On Democracy and Education

October 16, 2008

James Madison and Thomas Jefferson would have a field day with this post. If only I could conjure up some of their quotes on the essential tie between education and democracy. I’ll have to keep my eyes open next time I wander around JMU and UVa.

Following up on the fascinating conversation that I had with the Cape Town housing office official and the resulting dinner conversation that Kristin and I had regarding the prospects of democracy and in particular an ANC-led democracy in South Africa. For those who do not know, the ANC is the African National Congress and the overwhelming majority party in SA. It has roots as a party from long before the official beginning of apartheid dating back to the early 1900s, but became the focal point in the liberation struggle and grew in strength during the 1970s and 1980s while it was an officially banned party. There was a political wing and a military wing (started by Nelson Mandela), and once the first democratic elections were held in 1994, the ANC won by a wide margin and has democratically held tightly to power ever since.

Our lunch discussion yesterday dealt with the very mundane but practical question of, “how does one rule a country in a highly technological society and globalized economy, when many of the rulers are illiterate or semi-literate?” A very difficult, if not politically correct question indeed. Apartheid has left many legacies, many of which will not be realized for generations. Biblical notions of reaping and sowing come to mind. One of these legacies is a several generation leadership vacuum. Most of the leaders of the ANC and other members of the liberation struggle were charismatic, passionate and dedicated to an extraordinarily difficult cause. They were not, however, educated to read, write, think critically and logically, etc. The reasons are obvious—they were simply denied access to education as the “Bantu Education” dictated by the apartheid government relegated blacks to an education sufficient for being a servant or performing menial tasks. Leaders such as Mandela, Sisulu, Tambo and Tutu were exceptions rather than the rule. Also note, these men were born a generation before the official institution of apartheid in 1948, thus they were formally trained as attorneys, for the ministry, etc. Further, in order to succeed as a black attorney or minister, they had to have an exceptional intellect. In all respects, these men were exceptions even for their own generation, but it was possible for a black man to get an education prior to 1948 if unlikely.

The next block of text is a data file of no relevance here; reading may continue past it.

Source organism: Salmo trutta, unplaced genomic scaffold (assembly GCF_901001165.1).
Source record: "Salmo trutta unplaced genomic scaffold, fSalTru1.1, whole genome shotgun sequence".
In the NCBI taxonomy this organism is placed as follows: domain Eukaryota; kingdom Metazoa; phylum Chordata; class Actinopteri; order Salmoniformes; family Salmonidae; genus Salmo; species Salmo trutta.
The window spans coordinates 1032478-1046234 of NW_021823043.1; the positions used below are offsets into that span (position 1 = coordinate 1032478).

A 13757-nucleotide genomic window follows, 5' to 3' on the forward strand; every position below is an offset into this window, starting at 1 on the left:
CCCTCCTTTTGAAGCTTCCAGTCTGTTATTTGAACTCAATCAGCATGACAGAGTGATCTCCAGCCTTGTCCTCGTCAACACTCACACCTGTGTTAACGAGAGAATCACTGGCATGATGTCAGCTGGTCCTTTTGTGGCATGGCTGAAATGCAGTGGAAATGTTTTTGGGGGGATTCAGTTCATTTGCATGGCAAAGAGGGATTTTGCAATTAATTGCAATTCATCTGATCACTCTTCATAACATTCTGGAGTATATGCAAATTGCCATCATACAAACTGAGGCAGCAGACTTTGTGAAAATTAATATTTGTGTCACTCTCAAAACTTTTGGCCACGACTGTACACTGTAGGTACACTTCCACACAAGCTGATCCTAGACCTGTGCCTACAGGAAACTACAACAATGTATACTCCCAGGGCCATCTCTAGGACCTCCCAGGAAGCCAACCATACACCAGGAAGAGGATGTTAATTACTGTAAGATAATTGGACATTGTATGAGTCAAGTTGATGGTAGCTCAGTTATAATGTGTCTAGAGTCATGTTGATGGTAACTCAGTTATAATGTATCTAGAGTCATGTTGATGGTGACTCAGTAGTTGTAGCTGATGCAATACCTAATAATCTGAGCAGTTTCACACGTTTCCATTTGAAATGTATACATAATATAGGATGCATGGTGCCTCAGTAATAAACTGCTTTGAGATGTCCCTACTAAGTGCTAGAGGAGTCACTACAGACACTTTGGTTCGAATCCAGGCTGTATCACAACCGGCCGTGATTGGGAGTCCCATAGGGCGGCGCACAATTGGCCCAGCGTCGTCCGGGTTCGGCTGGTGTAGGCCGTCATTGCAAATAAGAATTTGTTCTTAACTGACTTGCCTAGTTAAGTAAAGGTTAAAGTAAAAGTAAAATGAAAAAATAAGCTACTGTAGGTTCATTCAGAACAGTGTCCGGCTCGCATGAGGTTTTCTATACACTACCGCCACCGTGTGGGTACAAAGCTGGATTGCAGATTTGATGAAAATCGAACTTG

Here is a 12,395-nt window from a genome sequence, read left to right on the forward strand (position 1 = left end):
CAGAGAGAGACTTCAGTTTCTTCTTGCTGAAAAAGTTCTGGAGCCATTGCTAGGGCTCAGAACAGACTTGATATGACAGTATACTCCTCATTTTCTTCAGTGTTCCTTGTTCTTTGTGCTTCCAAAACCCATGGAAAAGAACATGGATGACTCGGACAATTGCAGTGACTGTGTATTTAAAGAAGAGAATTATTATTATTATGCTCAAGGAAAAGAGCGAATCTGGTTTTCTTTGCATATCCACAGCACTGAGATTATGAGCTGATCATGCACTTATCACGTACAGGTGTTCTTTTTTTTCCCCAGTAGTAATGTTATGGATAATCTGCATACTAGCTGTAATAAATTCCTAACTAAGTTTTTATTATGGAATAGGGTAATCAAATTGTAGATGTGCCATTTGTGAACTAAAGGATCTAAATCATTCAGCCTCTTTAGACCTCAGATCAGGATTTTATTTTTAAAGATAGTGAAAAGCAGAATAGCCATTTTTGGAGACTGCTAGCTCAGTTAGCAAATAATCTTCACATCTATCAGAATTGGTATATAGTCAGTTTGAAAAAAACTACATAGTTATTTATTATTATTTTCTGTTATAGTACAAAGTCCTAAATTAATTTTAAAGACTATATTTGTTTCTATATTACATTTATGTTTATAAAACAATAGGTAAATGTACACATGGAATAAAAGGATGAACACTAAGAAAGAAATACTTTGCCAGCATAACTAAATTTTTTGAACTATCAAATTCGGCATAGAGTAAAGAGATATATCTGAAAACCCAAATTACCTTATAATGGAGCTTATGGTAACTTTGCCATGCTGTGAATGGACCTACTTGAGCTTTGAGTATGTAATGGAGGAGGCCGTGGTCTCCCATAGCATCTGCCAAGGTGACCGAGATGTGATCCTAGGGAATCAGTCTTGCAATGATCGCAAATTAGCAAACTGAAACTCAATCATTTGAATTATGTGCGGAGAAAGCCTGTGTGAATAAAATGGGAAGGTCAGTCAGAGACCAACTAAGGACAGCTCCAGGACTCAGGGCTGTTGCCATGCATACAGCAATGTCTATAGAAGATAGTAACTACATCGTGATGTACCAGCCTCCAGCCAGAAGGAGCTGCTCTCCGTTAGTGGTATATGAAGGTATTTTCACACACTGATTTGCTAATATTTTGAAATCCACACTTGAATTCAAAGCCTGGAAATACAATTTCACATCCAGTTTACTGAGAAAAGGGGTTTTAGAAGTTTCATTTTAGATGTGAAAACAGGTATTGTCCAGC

For nearly all black and colored children born between 1948 and 1994, the odds became exponentially more difficult, and thus the reason I asked my host within fifteen minutes of meeting him how old he was and where he was born. He is thirty six. While there are many who gained valuable leadership skills during the liberation struggle with passion and charisma fighting against almost impossible odds, the simple fact remains, there are very few leaders between the ages of thirty and sixty who received more than a passing education—all by design of the government, but not the type of education that Madison or Jefferson would consider essential for a democracy.

Twenty years later when the hangover from the great party know as democracy is beginning to wear off, how do those same leaders sit in board meetings with three ring binders filled with legal documents, afidavits, position papers, contracts and the like make well-informed and thoughtful decisions about how to solve extremely complex social, spiritual and economic problems such as informal settlements, repatriation of land, and racial injustice in a pluralistic society?

Reaping and sowing.

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